Description and Symptoms
These stalk rots are not common in Iowa. They can occur any time during the season, particularly if conditions are very wet. They cause decay of the first internode above the soil. The rind and the pith become soft, brown, and water-soaked. Decayed tissue sometimes has a strong odor. The stalk typically twists and falls over, but the plant may remain green for several weeks because the vascular tissue is not destroyed. Plants affected by bacterial stalk rot have a foul odor. Some hybrids are more susceptible than others.
The best time to scout for pythium stalk rot is during extended periods of hot, wet, or very humid weather. Incidence may be higher with overhead irrigation, especially when pond or stagnant water is used. Pythium stalk rot is rarely seen in Iowa and can cause premature death at any growth stage.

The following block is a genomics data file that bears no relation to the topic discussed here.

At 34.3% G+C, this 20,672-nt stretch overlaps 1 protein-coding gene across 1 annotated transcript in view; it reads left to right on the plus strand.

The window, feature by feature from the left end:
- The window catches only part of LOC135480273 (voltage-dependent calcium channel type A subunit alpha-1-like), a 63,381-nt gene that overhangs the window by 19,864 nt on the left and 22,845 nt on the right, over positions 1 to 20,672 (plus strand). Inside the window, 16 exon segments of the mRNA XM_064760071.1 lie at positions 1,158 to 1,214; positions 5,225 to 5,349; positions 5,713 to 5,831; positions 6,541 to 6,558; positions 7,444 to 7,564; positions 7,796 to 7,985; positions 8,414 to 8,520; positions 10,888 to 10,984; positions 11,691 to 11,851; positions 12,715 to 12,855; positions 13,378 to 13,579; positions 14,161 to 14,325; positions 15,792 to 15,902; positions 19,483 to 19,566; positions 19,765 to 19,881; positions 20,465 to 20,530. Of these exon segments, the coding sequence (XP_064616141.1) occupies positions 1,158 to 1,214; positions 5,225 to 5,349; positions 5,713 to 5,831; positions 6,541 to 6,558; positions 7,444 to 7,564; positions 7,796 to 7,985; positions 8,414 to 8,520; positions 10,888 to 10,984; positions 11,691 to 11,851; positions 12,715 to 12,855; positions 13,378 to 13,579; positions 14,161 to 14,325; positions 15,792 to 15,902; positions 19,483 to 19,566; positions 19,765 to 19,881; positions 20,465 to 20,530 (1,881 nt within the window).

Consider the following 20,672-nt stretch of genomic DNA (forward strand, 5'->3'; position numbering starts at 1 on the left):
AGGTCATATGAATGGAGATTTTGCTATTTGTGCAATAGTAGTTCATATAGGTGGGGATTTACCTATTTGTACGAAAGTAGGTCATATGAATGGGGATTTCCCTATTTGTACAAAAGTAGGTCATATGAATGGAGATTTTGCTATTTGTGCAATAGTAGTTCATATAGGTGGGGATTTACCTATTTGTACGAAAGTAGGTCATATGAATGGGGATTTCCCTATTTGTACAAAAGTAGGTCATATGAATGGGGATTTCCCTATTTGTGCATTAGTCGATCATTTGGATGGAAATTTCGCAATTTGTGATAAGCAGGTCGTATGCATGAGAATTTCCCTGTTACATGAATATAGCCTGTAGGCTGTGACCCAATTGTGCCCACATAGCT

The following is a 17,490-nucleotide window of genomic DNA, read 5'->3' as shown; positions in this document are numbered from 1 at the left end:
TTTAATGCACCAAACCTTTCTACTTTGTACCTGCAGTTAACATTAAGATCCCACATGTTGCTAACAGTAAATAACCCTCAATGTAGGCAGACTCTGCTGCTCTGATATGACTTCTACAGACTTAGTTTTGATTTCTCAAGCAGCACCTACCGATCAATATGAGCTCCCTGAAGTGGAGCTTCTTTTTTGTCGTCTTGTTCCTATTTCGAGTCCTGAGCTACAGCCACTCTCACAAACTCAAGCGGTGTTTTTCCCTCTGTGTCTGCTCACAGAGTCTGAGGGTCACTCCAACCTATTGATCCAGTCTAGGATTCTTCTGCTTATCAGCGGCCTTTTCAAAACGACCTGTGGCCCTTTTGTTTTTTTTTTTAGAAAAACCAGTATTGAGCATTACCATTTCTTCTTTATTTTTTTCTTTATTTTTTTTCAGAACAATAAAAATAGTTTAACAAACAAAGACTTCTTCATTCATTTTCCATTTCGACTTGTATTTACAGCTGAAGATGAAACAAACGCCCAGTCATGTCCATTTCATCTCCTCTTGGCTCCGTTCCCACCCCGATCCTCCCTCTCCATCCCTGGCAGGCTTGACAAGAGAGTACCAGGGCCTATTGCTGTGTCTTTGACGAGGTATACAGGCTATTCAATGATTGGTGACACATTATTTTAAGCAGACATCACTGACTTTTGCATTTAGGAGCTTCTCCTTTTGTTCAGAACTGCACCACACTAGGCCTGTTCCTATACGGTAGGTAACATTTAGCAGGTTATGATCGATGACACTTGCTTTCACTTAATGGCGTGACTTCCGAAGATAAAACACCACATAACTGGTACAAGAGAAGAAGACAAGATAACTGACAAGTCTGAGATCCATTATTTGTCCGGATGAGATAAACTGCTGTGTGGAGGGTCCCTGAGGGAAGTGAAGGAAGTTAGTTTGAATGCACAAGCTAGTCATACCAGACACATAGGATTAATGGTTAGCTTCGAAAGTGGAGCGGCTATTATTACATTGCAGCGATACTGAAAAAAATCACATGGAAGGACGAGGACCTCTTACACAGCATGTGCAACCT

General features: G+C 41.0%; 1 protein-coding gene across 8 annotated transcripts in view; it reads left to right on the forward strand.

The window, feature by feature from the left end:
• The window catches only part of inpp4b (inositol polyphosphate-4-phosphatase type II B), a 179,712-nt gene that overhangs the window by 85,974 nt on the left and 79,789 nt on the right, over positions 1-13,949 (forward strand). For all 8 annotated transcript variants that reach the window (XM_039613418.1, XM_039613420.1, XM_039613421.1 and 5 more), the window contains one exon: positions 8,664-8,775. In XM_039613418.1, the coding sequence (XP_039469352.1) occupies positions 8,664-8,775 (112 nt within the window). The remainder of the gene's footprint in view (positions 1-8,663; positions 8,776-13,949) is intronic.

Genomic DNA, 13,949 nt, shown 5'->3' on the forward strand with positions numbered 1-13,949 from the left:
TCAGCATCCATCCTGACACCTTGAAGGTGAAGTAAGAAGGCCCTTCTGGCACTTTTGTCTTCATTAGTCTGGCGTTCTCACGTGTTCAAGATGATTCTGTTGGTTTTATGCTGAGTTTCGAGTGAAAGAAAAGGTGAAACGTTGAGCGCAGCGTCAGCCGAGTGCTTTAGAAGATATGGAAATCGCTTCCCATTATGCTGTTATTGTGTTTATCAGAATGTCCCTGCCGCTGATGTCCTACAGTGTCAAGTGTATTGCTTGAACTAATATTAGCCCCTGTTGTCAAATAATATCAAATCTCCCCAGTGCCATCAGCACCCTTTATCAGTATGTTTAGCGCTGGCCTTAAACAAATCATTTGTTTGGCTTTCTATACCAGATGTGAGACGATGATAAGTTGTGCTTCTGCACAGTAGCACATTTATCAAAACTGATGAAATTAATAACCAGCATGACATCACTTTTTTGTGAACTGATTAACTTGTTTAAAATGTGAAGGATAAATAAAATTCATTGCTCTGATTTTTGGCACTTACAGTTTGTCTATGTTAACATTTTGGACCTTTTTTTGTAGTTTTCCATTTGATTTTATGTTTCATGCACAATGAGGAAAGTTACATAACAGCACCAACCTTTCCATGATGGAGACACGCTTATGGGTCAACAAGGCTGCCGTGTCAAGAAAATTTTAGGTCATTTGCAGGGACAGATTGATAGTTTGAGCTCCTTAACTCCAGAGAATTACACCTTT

• Target fields that have had significant foliar disease.
• Target hybrids with low stalk rot and/or standability scores.
• Evaluate at least 100 plants per field (20 plants in 5 locations).
• Use the "push test" or the "pinch test" to determine standability. If 10 to 15 percent of plants lodge or are rotted, schedule an early harvest.
Photo by Alison Robertson